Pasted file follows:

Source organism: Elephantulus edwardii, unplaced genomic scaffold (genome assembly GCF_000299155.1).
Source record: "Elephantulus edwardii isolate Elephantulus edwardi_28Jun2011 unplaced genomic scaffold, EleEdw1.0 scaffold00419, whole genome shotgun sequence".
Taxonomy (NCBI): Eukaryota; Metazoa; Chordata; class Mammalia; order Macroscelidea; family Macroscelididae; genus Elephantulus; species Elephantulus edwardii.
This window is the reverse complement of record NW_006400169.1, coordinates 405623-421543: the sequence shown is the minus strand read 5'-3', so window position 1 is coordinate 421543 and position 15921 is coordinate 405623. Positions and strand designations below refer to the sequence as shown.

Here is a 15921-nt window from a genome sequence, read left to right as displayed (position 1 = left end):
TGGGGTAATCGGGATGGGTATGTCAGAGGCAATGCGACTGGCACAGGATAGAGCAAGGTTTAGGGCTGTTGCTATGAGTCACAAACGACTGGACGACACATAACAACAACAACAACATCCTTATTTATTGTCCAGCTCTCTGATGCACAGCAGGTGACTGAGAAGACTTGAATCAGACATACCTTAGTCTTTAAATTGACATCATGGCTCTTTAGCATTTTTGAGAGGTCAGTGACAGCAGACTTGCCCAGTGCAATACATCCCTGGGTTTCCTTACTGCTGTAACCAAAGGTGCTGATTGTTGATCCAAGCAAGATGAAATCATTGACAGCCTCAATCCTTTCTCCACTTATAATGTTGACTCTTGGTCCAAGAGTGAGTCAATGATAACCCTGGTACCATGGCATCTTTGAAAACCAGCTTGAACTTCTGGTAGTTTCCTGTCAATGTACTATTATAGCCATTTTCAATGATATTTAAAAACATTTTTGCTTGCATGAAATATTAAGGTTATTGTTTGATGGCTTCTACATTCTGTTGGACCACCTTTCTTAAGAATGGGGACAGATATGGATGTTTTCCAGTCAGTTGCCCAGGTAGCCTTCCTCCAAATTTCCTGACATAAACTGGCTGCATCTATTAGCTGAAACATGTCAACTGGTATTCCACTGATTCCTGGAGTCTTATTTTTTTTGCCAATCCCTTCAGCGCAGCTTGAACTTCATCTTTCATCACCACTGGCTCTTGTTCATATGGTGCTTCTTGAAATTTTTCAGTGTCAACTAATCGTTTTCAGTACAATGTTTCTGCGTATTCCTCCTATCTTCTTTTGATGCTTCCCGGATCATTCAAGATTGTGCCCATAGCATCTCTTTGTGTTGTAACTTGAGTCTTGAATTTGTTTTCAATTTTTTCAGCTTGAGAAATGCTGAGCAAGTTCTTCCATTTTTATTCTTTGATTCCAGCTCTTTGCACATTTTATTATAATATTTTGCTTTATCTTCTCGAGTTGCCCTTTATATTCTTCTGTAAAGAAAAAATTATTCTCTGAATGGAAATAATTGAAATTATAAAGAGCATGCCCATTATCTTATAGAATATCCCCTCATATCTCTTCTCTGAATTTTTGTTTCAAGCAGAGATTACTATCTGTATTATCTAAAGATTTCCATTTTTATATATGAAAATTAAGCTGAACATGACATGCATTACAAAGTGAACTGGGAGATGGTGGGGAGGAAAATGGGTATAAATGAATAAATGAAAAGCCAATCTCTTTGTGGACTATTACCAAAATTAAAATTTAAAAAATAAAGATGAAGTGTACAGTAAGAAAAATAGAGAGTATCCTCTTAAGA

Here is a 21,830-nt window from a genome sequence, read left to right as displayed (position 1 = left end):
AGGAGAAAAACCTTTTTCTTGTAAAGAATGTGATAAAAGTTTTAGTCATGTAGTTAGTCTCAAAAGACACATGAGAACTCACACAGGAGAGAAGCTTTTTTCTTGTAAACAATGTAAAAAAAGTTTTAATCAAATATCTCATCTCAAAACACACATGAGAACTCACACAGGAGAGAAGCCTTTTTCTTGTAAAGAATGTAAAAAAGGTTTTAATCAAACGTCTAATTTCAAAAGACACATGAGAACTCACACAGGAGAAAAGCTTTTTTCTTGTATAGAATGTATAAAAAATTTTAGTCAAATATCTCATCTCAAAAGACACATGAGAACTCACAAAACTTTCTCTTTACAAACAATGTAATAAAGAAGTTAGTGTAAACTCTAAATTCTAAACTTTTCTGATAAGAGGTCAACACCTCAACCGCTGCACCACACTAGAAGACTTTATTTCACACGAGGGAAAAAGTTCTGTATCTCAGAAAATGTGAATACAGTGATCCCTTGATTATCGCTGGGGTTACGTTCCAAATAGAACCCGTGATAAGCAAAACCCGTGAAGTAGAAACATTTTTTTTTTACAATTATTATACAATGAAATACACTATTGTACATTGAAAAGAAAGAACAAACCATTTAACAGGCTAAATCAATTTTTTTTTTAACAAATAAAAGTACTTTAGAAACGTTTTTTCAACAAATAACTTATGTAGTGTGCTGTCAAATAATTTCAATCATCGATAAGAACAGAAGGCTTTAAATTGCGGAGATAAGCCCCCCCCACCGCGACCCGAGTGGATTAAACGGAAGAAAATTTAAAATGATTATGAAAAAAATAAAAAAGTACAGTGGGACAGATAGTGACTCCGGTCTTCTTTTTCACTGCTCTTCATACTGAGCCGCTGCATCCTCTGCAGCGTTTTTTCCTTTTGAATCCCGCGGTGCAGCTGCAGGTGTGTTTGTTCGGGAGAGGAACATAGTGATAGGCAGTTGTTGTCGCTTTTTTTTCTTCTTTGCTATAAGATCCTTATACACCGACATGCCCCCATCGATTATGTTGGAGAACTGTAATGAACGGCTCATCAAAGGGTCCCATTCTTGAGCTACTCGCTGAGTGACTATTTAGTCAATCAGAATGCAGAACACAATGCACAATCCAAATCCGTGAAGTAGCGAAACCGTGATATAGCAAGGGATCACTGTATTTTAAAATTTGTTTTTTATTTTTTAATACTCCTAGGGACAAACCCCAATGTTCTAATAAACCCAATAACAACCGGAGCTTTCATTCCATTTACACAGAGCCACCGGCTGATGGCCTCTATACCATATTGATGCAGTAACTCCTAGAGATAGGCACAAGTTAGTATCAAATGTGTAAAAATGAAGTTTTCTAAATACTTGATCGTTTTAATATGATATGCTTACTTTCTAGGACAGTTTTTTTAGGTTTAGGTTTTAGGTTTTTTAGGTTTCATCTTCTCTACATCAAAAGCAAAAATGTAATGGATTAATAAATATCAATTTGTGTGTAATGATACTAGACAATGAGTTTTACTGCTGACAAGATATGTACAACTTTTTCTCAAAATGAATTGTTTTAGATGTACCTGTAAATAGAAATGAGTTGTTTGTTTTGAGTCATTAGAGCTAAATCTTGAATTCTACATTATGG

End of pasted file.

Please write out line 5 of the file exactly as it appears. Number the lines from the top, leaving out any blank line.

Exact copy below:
Here is a 15921-nt window from a genome sequence, read left to right as displayed (position 1 = left end):